A communication tool in the just-in-time production and inventory control system that authorizes production or movement. Kanban, from a Japanese word for visible card or record, was developed by Taiichi Ohno at Toyota. It is a small card or signboard (or any other authorizing device) attached to boxes of specific parts in the production line signifying the delivery of a given quantity. Originally, a card signaled the need to deliver or produce more parts, but today a variety of replenishment signals is used. Currently, kanban is a unique information carrying device that ensures every operation produces only the amount of product that will actually be used in the next step of the production process. It serves as instruction for production and conveyance (withdrawal). The quantity authorized per individual kanban is minimal, ideally one. The number of circulating or available kanban for an item is determined by the demand rate for the item and the time required to produce or acquire more. This number generally is established and remains unchanged unless demand or other circumstances are altered dramatically. In this way, inventory is kept under control while production is forced to keep pace with shipment volume. Kanban regulates pull in the Toyota production system. A routine exception to this rule is that managers and workers are continually exhorted to improve their processes and thereby reduce the number of kanban required. (Note: Sometimes spelled or referred to as "kamban.") 2. A signaling system authorizing the production or delivery of additional inputs. Kanban’s can be electronic or paper.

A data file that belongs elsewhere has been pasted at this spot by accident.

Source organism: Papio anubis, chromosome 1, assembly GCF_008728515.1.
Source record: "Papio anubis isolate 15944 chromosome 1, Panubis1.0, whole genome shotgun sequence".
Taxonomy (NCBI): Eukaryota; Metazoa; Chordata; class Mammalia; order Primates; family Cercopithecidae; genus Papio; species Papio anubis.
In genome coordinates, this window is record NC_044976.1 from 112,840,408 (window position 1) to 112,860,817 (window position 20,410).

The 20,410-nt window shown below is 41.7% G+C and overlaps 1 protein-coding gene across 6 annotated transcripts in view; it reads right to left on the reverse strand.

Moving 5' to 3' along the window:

A metric which summarizes the performance of attribute (go/no go) gauges. The kappa statistic would also be used for human inspection/detection where a person is the "gauge" to pass or fail a part characteristic. It is the equivalent of the gauge R&R percentage used for quantitative measurement gauges.
knowledge based management
A process in which assemblers are supplied with kits-a box of parts, fittings and tools-for each task they perform. This eliminates time consuming trips from one parts bin, tool crib or supply center to another to get the necessary material.
Lower control limit
The total time a customer must wait to receive a product after placing an order. 2.
The amount of time it takes from some starting point such as order to the things availability where it is needed or the time it takes from some starting point of a process to some end point.